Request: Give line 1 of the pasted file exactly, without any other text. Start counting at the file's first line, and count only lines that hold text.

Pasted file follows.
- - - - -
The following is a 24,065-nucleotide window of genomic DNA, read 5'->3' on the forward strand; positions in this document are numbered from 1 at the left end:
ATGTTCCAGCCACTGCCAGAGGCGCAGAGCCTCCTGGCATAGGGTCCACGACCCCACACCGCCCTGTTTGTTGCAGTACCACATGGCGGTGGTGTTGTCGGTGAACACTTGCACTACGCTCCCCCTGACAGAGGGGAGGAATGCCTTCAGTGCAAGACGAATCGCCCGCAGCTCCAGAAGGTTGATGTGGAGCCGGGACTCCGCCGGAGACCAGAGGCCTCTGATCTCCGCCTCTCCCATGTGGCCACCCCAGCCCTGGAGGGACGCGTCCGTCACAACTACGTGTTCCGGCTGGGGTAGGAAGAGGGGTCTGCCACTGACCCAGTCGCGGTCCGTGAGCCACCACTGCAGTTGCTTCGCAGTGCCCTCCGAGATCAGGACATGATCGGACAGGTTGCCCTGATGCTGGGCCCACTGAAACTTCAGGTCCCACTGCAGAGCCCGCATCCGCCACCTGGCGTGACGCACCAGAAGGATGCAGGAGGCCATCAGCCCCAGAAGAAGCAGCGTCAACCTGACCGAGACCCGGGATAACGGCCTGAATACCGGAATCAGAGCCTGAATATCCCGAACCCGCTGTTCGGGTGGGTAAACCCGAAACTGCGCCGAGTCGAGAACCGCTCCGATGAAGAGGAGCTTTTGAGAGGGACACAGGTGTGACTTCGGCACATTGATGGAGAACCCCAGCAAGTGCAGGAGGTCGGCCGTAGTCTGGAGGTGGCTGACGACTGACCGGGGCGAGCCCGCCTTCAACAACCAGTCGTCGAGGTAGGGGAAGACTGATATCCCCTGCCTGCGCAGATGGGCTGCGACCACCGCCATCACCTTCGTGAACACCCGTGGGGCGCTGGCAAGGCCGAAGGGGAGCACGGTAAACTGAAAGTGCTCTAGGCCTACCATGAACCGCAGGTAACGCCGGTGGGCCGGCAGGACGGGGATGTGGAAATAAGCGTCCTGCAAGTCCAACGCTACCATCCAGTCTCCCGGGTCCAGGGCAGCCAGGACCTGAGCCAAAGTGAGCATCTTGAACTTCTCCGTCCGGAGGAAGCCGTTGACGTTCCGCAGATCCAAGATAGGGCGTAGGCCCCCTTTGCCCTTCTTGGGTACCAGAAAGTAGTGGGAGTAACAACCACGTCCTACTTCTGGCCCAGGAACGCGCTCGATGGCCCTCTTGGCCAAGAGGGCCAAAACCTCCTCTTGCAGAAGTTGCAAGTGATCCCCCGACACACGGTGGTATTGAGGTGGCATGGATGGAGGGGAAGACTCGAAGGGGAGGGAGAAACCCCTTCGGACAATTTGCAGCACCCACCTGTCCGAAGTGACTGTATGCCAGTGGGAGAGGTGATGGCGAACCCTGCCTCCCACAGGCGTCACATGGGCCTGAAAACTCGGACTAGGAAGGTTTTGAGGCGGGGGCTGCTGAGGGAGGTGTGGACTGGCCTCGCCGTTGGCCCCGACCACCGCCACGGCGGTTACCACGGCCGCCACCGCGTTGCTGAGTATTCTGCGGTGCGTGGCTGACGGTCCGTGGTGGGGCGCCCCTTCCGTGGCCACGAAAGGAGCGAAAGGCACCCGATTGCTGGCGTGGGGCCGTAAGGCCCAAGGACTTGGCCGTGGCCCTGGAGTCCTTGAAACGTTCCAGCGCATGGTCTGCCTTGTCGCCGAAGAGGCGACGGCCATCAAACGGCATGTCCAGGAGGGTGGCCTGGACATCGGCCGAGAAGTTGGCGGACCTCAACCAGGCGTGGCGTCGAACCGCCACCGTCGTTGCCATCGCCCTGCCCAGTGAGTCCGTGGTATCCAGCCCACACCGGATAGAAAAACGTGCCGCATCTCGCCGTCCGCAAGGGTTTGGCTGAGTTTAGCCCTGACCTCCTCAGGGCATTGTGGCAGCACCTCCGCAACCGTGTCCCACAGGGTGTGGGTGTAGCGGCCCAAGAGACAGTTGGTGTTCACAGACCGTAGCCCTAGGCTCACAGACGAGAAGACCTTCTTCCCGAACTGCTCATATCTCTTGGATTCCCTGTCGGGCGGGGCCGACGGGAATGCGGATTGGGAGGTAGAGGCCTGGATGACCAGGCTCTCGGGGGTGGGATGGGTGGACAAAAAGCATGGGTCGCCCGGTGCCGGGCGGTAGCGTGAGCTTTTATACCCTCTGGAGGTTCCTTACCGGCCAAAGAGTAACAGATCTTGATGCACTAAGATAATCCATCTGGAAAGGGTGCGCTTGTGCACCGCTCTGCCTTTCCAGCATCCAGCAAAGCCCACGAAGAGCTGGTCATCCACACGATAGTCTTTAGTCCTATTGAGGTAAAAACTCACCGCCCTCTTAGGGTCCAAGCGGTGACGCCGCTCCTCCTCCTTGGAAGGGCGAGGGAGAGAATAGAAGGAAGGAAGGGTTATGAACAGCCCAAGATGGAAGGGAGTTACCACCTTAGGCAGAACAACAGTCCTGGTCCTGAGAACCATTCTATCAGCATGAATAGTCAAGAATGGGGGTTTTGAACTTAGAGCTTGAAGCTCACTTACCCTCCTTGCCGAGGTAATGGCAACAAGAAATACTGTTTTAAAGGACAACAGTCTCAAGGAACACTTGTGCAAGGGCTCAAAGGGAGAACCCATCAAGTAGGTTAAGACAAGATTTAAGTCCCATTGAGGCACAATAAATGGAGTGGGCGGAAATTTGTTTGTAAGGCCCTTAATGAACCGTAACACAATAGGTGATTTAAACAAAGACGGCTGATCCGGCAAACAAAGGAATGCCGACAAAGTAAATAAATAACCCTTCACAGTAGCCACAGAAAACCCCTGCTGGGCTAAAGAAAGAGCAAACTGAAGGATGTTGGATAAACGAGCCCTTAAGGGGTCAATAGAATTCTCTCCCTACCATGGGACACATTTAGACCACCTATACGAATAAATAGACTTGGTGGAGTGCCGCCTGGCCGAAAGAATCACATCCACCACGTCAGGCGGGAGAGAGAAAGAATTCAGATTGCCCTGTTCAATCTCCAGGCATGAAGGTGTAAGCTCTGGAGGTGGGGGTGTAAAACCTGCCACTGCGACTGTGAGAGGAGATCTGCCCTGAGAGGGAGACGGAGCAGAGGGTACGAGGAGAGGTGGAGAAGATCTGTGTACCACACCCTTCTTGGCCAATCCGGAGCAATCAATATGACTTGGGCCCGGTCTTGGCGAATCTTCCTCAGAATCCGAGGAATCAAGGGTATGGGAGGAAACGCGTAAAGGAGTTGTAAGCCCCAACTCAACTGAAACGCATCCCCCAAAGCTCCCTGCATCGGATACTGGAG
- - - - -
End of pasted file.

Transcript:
The following is a 24,065-nucleotide window of genomic DNA, read 5'->3' on the forward strand; positions in this document are numbered from 1 at the left end: